Collective Bargaining 5: Bargaining Techniques
No matter what procedures exist for maintaining an official record of the negotiations with the employer, the union must have its own mechanisms for the recording of all substantive discussions occurring in bargaining sessions. All committee members, with the possible exception of the chief spokesperson, should take notes during bargaining sessions. One member should be given the primary responsibility for maintaining the union record. One of the values of a caucus is to gain the benefit from multiple records. No matter how effective the official recorder is, there will be confusion in the process of negotiations. If other members have taken notes, those members will be in a position to help assure that the official record for the union is complete and accurate. The committee should periodically review the notes to assure that no significant errors or omissions have crept into the record.
Not everything that takes place in discussions with the employer's committee is necessarily rational, but the union should have solid arguments prepared to explain and justify its position on every issue introduced in negotiations. Techniques of argumentation and logic are useful in negotiations for three distinct purposes. One is the ability to explain the proposals to the management committee. The second is to justify the need for the proposed language. The third is to persuade the employer's representatives of the merits of the union's position.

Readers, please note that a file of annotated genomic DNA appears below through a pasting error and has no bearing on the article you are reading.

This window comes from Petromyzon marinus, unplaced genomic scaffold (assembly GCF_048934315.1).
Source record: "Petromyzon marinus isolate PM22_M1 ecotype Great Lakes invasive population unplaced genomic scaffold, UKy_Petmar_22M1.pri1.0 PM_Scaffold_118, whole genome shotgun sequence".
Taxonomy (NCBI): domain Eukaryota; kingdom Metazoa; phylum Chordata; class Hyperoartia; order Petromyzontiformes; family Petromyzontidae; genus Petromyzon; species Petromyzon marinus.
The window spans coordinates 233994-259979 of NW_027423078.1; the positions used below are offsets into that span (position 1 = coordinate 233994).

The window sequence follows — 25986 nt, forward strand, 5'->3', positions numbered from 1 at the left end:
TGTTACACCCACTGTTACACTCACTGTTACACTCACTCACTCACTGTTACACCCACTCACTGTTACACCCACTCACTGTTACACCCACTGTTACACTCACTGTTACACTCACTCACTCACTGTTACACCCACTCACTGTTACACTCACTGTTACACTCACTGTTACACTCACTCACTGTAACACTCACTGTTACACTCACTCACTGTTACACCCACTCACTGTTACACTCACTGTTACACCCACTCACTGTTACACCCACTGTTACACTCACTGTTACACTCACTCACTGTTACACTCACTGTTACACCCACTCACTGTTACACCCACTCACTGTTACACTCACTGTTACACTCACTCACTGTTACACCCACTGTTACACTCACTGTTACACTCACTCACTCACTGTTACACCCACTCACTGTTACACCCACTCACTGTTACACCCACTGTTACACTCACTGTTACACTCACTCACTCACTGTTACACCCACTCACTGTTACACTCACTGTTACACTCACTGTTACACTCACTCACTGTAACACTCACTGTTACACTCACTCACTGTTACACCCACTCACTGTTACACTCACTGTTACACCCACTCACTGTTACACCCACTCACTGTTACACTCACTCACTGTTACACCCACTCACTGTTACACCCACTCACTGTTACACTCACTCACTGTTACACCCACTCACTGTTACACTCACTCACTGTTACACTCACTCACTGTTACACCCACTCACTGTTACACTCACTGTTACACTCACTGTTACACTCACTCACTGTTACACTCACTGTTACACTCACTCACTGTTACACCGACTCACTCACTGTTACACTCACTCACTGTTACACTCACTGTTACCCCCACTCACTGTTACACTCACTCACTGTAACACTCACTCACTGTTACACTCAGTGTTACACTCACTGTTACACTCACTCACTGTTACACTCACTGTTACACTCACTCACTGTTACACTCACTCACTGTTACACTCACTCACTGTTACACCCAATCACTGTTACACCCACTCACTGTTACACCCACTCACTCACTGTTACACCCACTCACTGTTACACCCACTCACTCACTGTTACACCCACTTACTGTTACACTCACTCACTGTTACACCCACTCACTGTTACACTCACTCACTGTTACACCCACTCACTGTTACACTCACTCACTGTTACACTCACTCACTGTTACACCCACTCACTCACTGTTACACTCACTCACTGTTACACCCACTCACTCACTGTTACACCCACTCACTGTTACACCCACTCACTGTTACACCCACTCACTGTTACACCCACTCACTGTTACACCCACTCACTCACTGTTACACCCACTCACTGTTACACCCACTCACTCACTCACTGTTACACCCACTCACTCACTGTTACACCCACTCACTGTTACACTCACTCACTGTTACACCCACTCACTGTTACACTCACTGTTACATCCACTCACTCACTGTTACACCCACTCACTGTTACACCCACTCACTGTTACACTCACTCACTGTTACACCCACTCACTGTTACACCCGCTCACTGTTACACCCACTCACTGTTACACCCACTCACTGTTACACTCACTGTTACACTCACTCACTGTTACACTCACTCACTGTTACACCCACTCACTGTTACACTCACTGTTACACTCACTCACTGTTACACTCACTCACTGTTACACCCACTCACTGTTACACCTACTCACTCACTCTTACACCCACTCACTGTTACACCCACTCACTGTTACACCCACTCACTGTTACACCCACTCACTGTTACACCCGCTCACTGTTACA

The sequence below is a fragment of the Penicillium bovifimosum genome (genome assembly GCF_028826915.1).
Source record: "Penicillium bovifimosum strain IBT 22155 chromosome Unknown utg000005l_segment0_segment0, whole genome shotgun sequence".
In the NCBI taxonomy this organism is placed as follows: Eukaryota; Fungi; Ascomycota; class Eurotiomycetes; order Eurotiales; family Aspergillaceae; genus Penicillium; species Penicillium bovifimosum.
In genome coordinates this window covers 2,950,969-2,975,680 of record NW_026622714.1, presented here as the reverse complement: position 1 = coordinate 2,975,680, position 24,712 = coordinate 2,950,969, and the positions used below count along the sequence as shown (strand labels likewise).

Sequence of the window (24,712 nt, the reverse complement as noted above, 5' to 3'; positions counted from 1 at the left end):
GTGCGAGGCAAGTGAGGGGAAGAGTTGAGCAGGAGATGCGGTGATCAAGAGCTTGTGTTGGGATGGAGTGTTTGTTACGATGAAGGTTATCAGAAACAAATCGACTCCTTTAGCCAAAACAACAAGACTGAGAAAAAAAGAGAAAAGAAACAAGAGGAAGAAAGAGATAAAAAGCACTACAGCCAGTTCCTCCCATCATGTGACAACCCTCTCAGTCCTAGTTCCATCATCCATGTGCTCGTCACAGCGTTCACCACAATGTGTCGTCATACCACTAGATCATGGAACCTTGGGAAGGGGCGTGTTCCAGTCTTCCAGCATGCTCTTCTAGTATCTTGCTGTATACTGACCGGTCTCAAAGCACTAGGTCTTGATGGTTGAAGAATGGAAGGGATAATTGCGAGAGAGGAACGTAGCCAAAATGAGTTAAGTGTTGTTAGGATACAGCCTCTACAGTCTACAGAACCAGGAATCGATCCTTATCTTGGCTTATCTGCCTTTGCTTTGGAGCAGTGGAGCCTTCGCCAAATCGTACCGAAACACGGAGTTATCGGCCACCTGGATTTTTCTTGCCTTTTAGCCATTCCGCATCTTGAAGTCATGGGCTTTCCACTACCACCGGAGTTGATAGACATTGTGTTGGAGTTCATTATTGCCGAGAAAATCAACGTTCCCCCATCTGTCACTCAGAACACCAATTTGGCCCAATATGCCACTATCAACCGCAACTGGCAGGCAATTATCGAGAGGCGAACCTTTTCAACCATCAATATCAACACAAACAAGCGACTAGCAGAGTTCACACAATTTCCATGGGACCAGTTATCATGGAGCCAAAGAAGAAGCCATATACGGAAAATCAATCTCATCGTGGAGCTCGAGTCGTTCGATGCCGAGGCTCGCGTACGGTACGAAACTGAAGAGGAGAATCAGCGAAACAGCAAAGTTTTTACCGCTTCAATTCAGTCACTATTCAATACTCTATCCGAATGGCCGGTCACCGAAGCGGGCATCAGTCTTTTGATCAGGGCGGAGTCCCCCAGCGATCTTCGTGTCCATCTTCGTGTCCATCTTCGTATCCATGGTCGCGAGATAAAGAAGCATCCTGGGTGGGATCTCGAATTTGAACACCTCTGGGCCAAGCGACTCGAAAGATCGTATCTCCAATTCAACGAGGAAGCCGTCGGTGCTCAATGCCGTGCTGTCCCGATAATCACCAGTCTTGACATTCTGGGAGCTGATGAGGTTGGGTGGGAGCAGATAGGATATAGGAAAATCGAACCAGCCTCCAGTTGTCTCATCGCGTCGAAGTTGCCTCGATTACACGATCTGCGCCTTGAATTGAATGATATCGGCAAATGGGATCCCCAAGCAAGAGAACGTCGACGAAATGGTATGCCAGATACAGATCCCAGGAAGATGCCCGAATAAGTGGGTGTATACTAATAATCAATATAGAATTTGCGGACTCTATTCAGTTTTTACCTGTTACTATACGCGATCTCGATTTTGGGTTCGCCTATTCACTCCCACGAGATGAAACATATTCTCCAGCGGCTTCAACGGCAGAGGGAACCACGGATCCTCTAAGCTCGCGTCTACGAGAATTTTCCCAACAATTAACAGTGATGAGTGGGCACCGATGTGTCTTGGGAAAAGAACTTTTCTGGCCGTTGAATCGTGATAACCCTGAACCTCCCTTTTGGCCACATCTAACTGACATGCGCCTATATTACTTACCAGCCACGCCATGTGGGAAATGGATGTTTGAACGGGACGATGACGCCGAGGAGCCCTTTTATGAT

Explanation, justification and persuasion are different concepts. The explanation of any proposal should be a rational and objective discussion of the problems giving rise to the union's proposals. Any proposal put on the table by the union was placed there for a reason. The union committee should be prepared to define the problem that gave rise to the proposal and the solution for that problem put forward by the union. The justification of that proposal goes one step further. Even if the company understands the issue and the solution addressed by the union's proposal, it is important for the union to justify the need for its proposed change in the status quo. Finally, the union must be prepared to persuade the company that the solution put forward by the union is a superior solution to the identified problem than any other proposed change put forward.